by Ashley McDaniel
Reverend David Parsons began his ministry during what would later be known as “The September 11th “ attacks. He didn’t plan it that way or shy away from the experience, rather he dived in headfirst and helped others during a dark and unsettling in America. A reverend at St. John-St. Matthew-Emanuel Lutheran Church, in Brooklyn New York, I hear the concern in his voice, concern for those affected by 9/11.
It is often said how a person reacts in the face of adversity shows true character and grit. During this tragic event unsung heroes began to emerge. Reverend Parsons is one of those heroes.
It was his third day at work, when the planes crashed into the world trade center devastating a city and the nation. He quickly decided to become a red cross chaplain, and recalls the process of signing up to be “amazing”. After just two weeks of experience he was given a badge, and from there he went to ground zero.
Reverend Parsons arrival at ground zero was nothing short of life-changing. “When I got out of the subway, I didn’t know where I was. I came to an intersection and there was [ground zero]. My knees buckled and I almost fell; my mind was being so taken up. There were not enough synapses to handle it. I was astonished.” He also recalls the supreme realness of the experience. “There was a cruise ship providing food for everyone. I was on a luxurious ship, and in one direction it looked like a normal day and the other direction looking like hell.”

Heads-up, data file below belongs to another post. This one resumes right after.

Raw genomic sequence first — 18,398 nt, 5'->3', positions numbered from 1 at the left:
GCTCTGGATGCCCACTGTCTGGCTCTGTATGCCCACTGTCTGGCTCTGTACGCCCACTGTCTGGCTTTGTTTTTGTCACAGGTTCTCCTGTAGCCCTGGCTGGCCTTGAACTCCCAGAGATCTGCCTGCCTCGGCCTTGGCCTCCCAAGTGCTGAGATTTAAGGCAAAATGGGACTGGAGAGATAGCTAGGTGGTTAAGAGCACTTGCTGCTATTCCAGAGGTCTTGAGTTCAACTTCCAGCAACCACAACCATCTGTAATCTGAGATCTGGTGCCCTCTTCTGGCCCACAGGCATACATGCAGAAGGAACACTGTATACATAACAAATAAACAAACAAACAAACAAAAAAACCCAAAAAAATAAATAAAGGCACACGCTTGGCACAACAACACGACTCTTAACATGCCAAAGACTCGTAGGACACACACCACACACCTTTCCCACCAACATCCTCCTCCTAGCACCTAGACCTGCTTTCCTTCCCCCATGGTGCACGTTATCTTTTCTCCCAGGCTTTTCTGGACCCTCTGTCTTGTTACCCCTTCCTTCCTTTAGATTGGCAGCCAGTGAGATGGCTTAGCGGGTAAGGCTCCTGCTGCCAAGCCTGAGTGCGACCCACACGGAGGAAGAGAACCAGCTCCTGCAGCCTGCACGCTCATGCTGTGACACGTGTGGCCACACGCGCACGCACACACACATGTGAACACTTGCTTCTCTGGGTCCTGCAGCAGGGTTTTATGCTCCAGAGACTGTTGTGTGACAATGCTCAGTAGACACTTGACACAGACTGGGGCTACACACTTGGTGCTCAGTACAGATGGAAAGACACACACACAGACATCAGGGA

This is also where he learned the importance of debriefing . “I saw an impeccably dressed man who was very distressed, and I said hello. He was the recruiter for the lawyers at ground zero. His lawyers were distraught and upset. As a red cross chaplain we had debriefing, and your shift isn’t over until this takes place. I told him [the lawyers] also needed that, and as soon as they started things were much better. “ Debriefing allows the mind to unload and possibly negate some of the effects of exposure to trauma.
Rev. David Parsons played a unique and pivotal role in assisting first hand with the aftermath of 9/11. The shared connection in a sense of tragedy can unite and even heal in the wake of tragedy. “People who survive trauma need to know what to do and what not to do, you don’t re-visit the site of the trauma.”
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